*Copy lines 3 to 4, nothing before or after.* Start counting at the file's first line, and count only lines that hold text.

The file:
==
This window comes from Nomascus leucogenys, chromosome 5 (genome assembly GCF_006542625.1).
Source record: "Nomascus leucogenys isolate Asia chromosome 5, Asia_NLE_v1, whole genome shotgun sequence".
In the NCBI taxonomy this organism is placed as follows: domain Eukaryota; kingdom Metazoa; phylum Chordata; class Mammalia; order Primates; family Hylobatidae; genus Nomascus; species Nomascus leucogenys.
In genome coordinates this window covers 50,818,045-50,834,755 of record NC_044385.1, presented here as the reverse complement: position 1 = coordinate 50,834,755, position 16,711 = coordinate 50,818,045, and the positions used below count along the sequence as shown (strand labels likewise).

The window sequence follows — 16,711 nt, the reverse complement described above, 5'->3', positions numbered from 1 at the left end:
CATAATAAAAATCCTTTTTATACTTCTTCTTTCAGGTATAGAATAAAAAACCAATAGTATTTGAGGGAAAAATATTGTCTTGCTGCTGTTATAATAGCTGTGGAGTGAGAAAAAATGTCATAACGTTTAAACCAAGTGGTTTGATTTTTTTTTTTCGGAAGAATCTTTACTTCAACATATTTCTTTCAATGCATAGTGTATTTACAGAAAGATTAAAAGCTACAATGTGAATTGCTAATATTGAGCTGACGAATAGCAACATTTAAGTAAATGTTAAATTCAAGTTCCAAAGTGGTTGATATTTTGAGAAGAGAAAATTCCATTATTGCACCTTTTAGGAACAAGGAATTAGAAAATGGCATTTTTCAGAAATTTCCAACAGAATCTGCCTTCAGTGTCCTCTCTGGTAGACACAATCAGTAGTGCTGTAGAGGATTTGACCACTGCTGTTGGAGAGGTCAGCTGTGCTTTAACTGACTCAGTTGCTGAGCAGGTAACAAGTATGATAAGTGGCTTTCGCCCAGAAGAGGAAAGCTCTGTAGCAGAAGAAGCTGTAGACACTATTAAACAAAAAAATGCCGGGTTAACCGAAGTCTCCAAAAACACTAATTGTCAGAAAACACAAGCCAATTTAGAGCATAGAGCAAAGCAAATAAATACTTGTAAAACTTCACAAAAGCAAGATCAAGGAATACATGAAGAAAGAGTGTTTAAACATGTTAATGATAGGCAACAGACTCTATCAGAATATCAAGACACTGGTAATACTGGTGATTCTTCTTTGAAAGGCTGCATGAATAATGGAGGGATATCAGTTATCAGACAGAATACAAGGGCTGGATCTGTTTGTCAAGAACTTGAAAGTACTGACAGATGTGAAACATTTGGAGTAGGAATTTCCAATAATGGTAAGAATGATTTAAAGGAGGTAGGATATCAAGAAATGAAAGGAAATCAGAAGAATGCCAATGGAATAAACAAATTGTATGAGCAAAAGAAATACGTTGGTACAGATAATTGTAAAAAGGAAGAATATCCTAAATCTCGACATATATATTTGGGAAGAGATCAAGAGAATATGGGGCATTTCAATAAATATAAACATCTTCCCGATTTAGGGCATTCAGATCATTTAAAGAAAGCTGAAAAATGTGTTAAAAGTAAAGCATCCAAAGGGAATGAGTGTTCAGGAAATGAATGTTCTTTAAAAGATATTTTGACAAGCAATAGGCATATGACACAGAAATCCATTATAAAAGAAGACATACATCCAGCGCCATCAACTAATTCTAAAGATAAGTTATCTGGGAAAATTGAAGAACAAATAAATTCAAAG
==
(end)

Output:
In the NCBI taxonomy this organism is placed as follows: domain Eukaryota; kingdom Metazoa; phylum Chordata; class Mammalia; order Primates; family Hylobatidae; genus Nomascus; species Nomascus leucogenys.
In genome coordinates this window covers 50,818,045-50,834,755 of record NC_044385.1, presented here as the reverse complement: position 1 = coordinate 50,834,755, position 16,711 = coordinate 50,818,045, and the positions used below count along the sequence as shown (strand labels likewise).